Cryptogenic stroke associated with patent foramen ovale in a collegiate volleyball athlete: a case report.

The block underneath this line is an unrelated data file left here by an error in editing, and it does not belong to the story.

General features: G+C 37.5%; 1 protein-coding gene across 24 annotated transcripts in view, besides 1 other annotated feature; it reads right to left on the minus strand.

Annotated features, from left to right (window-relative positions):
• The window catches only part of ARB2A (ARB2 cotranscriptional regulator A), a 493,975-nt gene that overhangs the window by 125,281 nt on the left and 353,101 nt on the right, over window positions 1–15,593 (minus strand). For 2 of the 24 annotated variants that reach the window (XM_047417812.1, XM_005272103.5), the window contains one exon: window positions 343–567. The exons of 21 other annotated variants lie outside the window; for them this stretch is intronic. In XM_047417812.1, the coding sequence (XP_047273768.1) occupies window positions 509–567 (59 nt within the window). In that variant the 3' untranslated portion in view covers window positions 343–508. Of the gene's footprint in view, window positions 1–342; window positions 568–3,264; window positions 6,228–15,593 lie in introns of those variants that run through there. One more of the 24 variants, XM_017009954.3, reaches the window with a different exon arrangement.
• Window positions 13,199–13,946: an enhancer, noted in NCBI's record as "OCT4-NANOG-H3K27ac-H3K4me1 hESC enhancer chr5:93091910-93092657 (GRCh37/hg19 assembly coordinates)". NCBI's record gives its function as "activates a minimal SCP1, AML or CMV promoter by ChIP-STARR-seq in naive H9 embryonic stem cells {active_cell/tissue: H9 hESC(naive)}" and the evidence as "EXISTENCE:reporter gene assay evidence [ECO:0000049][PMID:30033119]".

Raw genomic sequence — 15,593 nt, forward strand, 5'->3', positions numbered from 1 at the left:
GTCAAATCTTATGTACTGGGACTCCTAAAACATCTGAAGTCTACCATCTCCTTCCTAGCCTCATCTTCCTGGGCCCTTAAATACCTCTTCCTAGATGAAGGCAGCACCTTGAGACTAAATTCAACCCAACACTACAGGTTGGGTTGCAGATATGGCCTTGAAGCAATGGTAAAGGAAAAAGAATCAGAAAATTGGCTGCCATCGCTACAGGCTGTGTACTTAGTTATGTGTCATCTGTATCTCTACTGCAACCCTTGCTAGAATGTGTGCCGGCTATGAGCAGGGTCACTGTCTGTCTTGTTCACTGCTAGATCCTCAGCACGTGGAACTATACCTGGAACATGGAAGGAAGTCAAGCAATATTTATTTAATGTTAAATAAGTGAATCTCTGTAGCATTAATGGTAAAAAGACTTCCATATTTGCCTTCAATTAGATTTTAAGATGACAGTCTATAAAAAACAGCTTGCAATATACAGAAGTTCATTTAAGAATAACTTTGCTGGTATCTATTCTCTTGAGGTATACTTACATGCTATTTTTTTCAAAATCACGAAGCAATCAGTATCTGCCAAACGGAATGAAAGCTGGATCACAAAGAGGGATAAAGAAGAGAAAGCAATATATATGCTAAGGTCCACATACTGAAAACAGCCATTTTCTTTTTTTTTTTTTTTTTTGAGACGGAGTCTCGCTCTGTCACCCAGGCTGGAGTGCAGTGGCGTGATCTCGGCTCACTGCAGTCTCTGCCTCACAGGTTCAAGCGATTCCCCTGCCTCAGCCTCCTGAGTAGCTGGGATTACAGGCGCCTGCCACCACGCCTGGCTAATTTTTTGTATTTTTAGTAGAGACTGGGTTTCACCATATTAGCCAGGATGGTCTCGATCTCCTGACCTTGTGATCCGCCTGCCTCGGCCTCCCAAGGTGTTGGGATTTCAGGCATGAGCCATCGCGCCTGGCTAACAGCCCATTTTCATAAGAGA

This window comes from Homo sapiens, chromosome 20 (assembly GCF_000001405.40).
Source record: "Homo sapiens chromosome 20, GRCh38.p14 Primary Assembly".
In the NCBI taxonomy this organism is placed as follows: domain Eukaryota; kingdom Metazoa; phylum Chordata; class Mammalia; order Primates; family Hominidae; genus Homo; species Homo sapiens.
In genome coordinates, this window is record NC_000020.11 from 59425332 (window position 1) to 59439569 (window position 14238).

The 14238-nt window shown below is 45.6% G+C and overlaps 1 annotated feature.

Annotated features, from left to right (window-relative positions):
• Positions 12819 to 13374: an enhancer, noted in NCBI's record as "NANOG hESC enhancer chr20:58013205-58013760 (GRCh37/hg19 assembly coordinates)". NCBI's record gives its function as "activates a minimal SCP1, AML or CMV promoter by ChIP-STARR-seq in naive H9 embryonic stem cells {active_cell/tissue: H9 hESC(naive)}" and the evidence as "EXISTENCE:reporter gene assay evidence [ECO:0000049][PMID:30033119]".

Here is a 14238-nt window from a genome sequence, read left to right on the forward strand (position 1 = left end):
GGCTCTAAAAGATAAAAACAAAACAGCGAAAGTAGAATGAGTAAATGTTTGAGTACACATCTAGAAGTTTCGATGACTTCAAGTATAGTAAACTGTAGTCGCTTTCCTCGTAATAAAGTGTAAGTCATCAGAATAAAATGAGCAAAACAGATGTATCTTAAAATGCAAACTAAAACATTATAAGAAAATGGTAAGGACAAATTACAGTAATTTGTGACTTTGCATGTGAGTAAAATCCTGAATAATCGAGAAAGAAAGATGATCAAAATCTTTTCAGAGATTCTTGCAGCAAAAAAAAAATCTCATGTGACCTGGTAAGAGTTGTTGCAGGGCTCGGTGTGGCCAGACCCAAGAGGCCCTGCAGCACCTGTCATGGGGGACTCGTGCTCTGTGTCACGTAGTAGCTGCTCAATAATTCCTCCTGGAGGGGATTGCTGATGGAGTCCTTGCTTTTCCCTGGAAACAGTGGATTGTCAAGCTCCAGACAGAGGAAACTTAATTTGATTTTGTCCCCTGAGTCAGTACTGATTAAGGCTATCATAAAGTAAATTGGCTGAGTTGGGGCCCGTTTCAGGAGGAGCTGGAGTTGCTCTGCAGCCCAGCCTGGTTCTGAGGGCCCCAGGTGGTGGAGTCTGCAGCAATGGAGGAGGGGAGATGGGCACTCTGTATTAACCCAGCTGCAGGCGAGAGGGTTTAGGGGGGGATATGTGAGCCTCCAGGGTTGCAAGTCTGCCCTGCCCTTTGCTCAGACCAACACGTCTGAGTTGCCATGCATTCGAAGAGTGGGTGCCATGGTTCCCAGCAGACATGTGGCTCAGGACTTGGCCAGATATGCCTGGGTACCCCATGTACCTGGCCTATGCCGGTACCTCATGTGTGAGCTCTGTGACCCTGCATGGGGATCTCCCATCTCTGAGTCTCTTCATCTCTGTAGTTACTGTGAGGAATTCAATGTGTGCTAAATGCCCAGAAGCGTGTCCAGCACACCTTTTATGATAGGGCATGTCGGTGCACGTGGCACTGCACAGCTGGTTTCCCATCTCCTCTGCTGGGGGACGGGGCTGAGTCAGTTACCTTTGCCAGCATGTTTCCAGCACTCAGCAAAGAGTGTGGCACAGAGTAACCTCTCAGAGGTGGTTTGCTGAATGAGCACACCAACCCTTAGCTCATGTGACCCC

Cryptogenic stroke is a form of cerebral vascular accident that has an unknown origin and is rarely associated with patent foramen ovale (PFO) and migraine headaches. This is an uncommon occurrence in young, healthy, active adults, and it is increasingly rare for the episode to occur during an athletic competition. Stroke is easily recognizable with its distinct signs and symptoms, but it is also easily confused with many of its differential diagnoses, such as seizures or head trauma, if the episode occurs during an athletic competition. This case report describes the stroke episode, incidence of migraine headaches, diagnostic testing, and surgical management of a college female volleyball athlete who suffered a cryptogenic stroke associated with PFO during an athletic competition. Diagnostic testing included magnetic resonance imaging with contrast, electroencephalograph, lower extremity Doppler testing, and a transesophageal echocardiograph with agitated saline study. Surgical correction of the PFO included a cardiac catheterization percutaneous procedure based on fluoroscopic and echocardiograph imaging. After release from physicians, the athlete returned to full participation in the sport of volleyball, where she competed for the next 2 years without complications. The patient has reported no symptoms from stroke or PFO closure procedure in 3 years, and migraine headaches have decreased in severity, frequency, and duration.